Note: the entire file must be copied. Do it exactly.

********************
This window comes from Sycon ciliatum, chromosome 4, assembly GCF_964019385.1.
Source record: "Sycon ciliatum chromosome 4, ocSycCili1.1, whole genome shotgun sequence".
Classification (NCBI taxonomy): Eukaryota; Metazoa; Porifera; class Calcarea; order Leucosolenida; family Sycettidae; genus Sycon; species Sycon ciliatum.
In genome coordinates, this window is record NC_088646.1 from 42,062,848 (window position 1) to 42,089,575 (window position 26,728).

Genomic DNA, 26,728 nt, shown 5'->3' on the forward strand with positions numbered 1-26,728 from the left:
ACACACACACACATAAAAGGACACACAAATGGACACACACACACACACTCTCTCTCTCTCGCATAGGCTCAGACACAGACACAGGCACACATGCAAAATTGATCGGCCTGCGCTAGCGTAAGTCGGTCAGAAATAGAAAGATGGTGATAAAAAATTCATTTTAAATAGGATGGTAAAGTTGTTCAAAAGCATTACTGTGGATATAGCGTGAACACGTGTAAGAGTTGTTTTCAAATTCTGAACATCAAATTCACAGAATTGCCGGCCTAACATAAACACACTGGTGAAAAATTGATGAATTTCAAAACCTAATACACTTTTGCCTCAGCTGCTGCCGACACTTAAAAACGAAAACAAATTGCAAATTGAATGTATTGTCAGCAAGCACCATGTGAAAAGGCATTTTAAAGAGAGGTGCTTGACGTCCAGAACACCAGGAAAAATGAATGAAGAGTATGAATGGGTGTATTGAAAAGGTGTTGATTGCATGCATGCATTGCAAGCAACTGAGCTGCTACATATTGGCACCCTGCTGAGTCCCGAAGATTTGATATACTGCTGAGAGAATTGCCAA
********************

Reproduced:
This window comes from Sycon ciliatum, chromosome 4, assembly GCF_964019385.1.
Source record: "Sycon ciliatum chromosome 4, ocSycCili1.1, whole genome shotgun sequence".
Classification (NCBI taxonomy): Eukaryota; Metazoa; Porifera; class Calcarea; order Leucosolenida; family Sycettidae; genus Sycon; species Sycon ciliatum.
In genome coordinates, this window is record NC_088646.1 from 42,062,848 (window position 1) to 42,089,575 (window position 26,728).

Genomic DNA, 26,728 nt, shown 5'->3' on the forward strand with positions numbered 1-26,728 from the left:
ACACACACACACATAAAAGGACACACAAATGGACACACACACACACACTCTCTCTCTCTCGCATAGGCTCAGACACAGACACAGGCACACATGCAAAATTGATCGGCCTGCGCTAGCGTAAGTCGGTCAGAAATAGAAAGATGGTGATAAAAAATTCATTTTAAATAGGATGGTAAAGTTGTTCAAAAGCATTACTGTGGATATAGCGTGAACACGTGTAAGAGTTGTTTTCAAATTCTGAACATCAAATTCACAGAATTGCCGGCCTAACATAAACACACTGGTGAAAAATTGATGAATTTCAAAACCTAATACACTTTTGCCTCAGCTGCTGCCGACACTTAAAAACGAAAACAAATTGCAAATTGAATGTATTGTCAGCAAGCACCATGTGAAAAGGCATTTTAAAGAGAGGTGCTTGACGTCCAGAACACCAGGAAAAATGAATGAAGAGTATGAATGGGTGTATTGAAAAGGTGTTGATTGCATGCATGCATTGCAAGCAACTGAGCTGCTACATATTGGCACCCTGCTGAGTCCCGAAGATTTGATATACTGCTGAGAGAATTGCCAA